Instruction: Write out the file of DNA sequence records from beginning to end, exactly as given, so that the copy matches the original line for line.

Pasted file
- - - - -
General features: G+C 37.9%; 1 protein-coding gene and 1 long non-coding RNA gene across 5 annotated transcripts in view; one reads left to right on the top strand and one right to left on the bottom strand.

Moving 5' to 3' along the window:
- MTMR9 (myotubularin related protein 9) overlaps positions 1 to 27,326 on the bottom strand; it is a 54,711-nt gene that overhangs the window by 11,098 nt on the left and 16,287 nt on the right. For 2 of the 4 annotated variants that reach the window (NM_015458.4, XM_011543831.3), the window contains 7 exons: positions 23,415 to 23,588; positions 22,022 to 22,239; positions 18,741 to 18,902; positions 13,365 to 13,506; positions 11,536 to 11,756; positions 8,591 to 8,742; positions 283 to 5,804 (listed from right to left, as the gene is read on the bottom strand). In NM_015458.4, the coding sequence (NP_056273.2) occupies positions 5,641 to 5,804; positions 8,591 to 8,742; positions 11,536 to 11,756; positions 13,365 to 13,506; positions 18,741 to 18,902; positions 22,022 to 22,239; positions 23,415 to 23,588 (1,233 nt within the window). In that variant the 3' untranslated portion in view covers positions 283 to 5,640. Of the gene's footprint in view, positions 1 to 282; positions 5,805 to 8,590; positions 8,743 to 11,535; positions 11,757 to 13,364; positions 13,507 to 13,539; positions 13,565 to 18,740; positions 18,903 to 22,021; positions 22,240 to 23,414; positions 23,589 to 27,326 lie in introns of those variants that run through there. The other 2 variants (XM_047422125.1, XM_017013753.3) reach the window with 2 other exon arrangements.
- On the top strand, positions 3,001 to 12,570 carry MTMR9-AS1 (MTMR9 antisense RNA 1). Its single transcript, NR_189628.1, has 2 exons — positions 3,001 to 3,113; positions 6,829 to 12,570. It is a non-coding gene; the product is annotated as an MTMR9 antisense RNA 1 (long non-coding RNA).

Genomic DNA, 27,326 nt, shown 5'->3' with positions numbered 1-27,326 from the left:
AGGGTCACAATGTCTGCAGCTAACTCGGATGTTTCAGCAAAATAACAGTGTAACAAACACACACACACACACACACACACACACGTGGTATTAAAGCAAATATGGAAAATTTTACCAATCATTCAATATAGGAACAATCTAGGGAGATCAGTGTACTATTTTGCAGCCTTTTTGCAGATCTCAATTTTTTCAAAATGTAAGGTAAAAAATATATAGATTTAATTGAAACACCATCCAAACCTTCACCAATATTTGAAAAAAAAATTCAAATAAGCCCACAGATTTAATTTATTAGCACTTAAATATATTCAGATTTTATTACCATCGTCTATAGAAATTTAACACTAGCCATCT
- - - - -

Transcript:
General features: G+C 37.9%; 1 protein-coding gene and 1 long non-coding RNA gene across 5 annotated transcripts in view; one reads left to right on the top strand and one right to left on the bottom strand.

Moving 5' to 3' along the window:
- MTMR9 (myotubularin related protein 9) overlaps positions 1 to 27,326 on the bottom strand; it is a 54,711-nt gene that overhangs the window by 11,098 nt on the left and 16,287 nt on the right. For 2 of the 4 annotated variants that reach the window (NM_015458.4, XM_011543831.3), the window contains 7 exons: positions 23,415 to 23,588; positions 22,022 to 22,239; positions 18,741 to 18,902; positions 13,365 to 13,506; positions 11,536 to 11,756; positions 8,591 to 8,742; positions 283 to 5,804 (listed from right to left, as the gene is read on the bottom strand). In NM_015458.4, the coding sequence (NP_056273.2) occupies positions 5,641 to 5,804; positions 8,591 to 8,742; positions 11,536 to 11,756; positions 13,365 to 13,506; positions 18,741 to 18,902; positions 22,022 to 22,239; positions 23,415 to 23,588 (1,233 nt within the window). In that variant the 3' untranslated portion in view covers positions 283 to 5,640. Of the gene's footprint in view, positions 1 to 282; positions 5,805 to 8,590; positions 8,743 to 11,535; positions 11,757 to 13,364; positions 13,507 to 13,539; positions 13,565 to 18,740; positions 18,903 to 22,021; positions 22,240 to 23,414; positions 23,589 to 27,326 lie in introns of those variants that run through there. The other 2 variants (XM_047422125.1, XM_017013753.3) reach the window with 2 other exon arrangements.
- On the top strand, positions 3,001 to 12,570 carry MTMR9-AS1 (MTMR9 antisense RNA 1). Its single transcript, NR_189628.1, has 2 exons — positions 3,001 to 3,113; positions 6,829 to 12,570. It is a non-coding gene; the product is annotated as an MTMR9 antisense RNA 1 (long non-coding RNA).

Genomic DNA, 27,326 nt, shown 5'->3' with positions numbered 1-27,326 from the left:
AGGGTCACAATGTCTGCAGCTAACTCGGATGTTTCAGCAAAATAACAGTGTAACAAACACACACACACACACACACACACACACGTGGTATTAAAGCAAATATGGAAAATTTTACCAATCATTCAATATAGGAACAATCTAGGGAGATCAGTGTACTATTTTGCAGCCTTTTTGCAGATCTCAATTTTTTCAAAATGTAAGGTAAAAAATATATAGATTTAATTGAAACACCATCCAAACCTTCACCAATATTTGAAAAAAAAATTCAAATAAGCCCACAGATTTAATTTATTAGCACTTAAATATATTCAGATTTTATTACCATCGTCTATAGAAATTTAACACTAGCCATCT